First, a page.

The US State Department said Ireland and the US had worked “reasonably well” in counterterrorism, law enforcement and information sharing efforts.
In its Country Reports on Terrorism 2016, the State Department said the Irish Government’s efforts to counter violent extremism focused on “integrating” minority groups and new arrivals.
The report also said that “major garda successes” against dissident republicans “appeared to have diminished the threat from domestic terrorism”.
On international terrorism, it said: “Ireland is a member of the ‘Global Coalition to Defeat Isis’.”
It said law enforcement units had “effectively demonstrated their capacity to detect, deter, and respond to terrorist incidents”.
The State Department said that Ireland worked closely with the UK on border security, including sharing biographic and biometric information.
It said the Government was “active in highlighting the need” to share passenger name records on EU flights and “actively participated” at EU and UN levels on addressing counterterrorism.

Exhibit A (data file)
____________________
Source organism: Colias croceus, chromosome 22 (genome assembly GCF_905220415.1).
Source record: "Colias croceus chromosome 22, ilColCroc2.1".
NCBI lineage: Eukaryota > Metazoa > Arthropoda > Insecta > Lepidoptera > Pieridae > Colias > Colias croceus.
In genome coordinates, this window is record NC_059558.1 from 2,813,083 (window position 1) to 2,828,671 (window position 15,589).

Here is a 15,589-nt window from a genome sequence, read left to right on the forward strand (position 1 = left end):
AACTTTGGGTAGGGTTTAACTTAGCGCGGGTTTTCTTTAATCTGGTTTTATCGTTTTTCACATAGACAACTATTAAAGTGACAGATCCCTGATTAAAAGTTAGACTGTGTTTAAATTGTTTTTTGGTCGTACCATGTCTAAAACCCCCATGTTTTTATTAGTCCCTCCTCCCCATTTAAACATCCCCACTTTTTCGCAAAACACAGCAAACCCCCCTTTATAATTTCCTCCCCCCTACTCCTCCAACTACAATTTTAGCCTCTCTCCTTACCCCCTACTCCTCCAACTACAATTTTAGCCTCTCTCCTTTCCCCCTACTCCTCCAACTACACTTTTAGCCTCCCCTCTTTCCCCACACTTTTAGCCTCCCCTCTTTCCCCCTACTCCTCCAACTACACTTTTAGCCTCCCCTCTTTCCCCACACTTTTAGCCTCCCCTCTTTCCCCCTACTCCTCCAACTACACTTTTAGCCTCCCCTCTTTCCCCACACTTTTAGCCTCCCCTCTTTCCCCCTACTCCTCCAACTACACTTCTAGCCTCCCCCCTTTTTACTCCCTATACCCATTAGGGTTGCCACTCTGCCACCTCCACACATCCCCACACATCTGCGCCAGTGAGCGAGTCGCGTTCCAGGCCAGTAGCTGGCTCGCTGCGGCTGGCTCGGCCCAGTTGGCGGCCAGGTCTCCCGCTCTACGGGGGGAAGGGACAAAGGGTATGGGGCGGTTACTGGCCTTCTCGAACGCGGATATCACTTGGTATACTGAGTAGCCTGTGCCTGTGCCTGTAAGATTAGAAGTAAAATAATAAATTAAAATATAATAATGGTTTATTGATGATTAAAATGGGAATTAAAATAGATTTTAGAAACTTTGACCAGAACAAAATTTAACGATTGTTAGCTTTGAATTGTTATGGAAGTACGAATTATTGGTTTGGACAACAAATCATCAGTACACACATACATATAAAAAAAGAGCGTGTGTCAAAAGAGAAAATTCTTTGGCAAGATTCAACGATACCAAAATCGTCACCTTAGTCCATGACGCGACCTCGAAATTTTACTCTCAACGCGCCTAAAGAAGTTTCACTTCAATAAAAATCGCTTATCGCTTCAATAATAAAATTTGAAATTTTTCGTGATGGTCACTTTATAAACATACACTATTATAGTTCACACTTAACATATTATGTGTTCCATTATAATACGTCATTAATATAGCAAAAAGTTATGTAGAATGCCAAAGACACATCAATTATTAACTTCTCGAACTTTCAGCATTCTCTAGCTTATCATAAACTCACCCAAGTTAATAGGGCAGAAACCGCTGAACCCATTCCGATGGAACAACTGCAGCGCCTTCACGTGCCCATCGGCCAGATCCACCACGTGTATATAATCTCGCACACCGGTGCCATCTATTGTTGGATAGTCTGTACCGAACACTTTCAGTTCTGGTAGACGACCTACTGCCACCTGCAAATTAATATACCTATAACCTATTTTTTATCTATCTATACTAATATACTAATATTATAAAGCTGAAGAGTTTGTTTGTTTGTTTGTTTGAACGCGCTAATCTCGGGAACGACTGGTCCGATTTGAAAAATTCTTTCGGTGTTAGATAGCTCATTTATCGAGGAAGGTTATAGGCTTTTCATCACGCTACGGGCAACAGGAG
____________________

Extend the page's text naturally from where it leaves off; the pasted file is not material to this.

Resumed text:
It said the country’s efforts to counter violent extremism focused on “integrating minority groups and new arrivals into Irish society”.
It said: “These measures included providing social benefits, language training, healthcare and the proactive advocacy work of an Ombudsman’s Office in the affairs of immigrants.”
The report said the Garda Racial Intercultural and Diversity Office co-ordinates, monitors and advises on all aspects of policing in the area with a view of “building long-term trust with communities”.
On money laundering and the financing of terrorism, it said Ireland had made “significant improvements” in the area.